Governor elect Phil Murphy has said he’d like to meet or beat the Christie schedule, But according to the commission “something more is needed, and quickly,” The commission report went on “Neither the 2010-11 reforms, nor the limited initiatives taken since then, will do anything to stop benefits from consuming 26 percent of the budget five years from now.”
Christie could barely scrape money together to get through the first half of a 10-part ramp up to full pension funding with a $2.5 billion payment this year , but the state will need more than $6 billion in yearly payments .
Murphy has already promised to raise roughly $1.3 billion in new taxes , but measured under national accounting standards, the state is $134 billion short of what it needs to pay for current and future retirement benefits. Combined with local government employers, the total system has racked up $168 billion in unfunded liabilities and has assets to cover just 31 percent of its debts.
Erica JedynakPublished 11:28 a.m. ET Aug. 22, 2017 | Updated 1:54 p.m. ET Aug. 22, 2017
New Jersey’s pension system is failing, and it is going to take a lot of good people down with it.
That sad fact adds a touch of poignancy – along with a dash of frustration – to the latest bad news on the state’s finances. The Mercatus Center, a think tank based at George Mason University, recently rated New Jersey’s state finances as the worst in the country.
While some of the data might seem obscure to non-accountants, the problems are all too straightforward – over-promising and underfunding. Successive administrations and legislative majorities of both parties have made overgenerous commitments, then failed to fund them, leaving a tab that the state’s future taxpayers cannot possibly cover.
New Jersey’s public pension crisis is a stark case in point. With more than $235 billion in unfunded liabilities – $26,000 for every man, woman and child – the state’s retirement system is among the worst in the nation. And while you’re reading this, the problem – decades in the making – is getting worse.
Paying for the past instead of investing for the future? Explains much of why NJ’s economy is in the toilet. Will.be an interesting test case on what to do as the state spirals down into oblivion. New legislation will be needed to resolve the liabilities, many of the needed federal & state laws haven’t been written yet, but states like NJ and Illinois will provide the necessary precedents. Current employees certainly won’t have it as good as current retirees, which is why some posters above are defending paying for the past and ignoring investment in the future. This is generational warfare, and the retiring baby boomers are winning, big time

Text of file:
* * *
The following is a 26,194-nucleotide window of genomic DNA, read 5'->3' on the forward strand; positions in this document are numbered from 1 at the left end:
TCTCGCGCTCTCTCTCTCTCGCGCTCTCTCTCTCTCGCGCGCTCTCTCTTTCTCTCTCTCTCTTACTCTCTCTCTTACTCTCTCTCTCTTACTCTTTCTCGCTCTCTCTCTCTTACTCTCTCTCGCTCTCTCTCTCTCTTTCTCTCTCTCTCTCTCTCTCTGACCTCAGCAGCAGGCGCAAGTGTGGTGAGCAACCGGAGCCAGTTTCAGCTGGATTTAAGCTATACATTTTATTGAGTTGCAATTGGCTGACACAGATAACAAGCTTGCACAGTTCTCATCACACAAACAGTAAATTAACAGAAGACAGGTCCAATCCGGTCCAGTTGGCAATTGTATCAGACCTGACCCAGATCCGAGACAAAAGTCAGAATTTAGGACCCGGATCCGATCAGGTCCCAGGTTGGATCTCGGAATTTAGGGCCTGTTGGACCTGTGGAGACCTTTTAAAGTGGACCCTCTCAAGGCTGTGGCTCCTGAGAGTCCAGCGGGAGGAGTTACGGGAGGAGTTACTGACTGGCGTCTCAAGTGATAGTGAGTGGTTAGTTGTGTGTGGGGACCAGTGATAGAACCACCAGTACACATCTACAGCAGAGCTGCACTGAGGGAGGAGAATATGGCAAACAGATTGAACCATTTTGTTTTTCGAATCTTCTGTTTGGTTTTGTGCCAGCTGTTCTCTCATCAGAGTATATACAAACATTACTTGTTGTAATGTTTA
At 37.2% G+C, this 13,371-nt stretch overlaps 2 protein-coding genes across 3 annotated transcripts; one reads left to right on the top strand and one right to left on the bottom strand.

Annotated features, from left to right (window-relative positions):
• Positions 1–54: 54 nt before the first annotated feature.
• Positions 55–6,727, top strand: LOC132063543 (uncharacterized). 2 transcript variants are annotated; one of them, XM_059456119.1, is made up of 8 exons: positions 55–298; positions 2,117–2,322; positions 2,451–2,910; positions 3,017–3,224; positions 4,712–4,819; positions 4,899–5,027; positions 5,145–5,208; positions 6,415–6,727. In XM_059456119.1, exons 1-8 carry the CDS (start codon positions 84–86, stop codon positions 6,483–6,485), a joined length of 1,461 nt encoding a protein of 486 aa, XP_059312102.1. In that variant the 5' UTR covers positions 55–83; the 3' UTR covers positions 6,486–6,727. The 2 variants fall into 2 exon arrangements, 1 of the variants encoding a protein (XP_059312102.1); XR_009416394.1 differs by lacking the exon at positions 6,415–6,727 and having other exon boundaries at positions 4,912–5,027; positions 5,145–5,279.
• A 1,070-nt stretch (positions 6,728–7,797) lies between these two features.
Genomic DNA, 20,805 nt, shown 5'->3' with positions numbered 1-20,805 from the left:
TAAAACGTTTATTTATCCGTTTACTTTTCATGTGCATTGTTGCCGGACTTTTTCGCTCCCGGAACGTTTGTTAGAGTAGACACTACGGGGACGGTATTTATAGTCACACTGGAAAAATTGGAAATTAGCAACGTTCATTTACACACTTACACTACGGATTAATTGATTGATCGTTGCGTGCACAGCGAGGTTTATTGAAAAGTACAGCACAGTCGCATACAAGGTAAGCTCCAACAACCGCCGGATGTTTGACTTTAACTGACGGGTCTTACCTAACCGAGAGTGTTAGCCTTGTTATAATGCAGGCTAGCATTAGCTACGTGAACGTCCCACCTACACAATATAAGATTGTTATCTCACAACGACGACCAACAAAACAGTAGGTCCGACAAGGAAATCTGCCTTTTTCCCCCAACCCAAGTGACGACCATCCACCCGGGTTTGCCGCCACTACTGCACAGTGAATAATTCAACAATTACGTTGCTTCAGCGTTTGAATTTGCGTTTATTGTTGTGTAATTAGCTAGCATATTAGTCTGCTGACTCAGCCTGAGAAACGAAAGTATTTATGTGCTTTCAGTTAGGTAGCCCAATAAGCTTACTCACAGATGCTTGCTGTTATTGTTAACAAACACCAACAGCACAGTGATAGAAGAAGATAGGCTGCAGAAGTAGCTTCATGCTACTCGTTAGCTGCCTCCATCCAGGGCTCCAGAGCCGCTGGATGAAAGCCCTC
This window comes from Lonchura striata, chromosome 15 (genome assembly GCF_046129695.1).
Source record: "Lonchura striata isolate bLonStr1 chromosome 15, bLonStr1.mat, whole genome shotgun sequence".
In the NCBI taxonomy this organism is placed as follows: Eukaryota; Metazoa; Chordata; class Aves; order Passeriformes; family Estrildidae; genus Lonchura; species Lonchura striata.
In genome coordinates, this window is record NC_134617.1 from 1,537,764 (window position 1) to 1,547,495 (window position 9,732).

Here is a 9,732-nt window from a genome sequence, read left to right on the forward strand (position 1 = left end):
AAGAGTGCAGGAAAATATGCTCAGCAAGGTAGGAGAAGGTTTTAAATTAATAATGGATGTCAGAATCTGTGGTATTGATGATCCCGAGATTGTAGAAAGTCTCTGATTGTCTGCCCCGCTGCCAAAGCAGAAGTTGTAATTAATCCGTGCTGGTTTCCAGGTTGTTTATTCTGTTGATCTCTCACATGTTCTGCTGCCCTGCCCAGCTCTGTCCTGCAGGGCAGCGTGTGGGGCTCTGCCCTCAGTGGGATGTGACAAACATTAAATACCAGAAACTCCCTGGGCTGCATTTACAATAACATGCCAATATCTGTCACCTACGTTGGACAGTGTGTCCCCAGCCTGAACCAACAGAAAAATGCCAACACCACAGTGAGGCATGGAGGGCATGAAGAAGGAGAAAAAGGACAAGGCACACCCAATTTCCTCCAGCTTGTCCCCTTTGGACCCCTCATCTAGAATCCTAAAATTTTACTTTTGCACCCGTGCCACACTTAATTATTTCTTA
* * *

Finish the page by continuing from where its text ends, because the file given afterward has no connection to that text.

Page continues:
By Michael Aron
Chief Political Correspondent
New Jersey is famous for saddling its homeowners with high tax bills. That prompted Paul Waters from Brigantine to ask, “Why are New Jersey property taxes some of the highest in the nation?”
There is not one answer.
Most obvious is that New Jersey has 565 municipalities, down from 567 — that’s 565 mayors, councils, town governments.
New Jersey also has more than 600 school districts, 586 of which are operational, each with its own superintendent and administrative structure.
Then there are the 21 county governments and their bureaucracies.
Public worker salaries and benefits are relatively high in New Jersey thanks to aggressive public sector unions.
Throw in the generally high cost of goods and services in the New York-Philadelphia region and you begin to see why our property taxes have been the highest in the nation for years.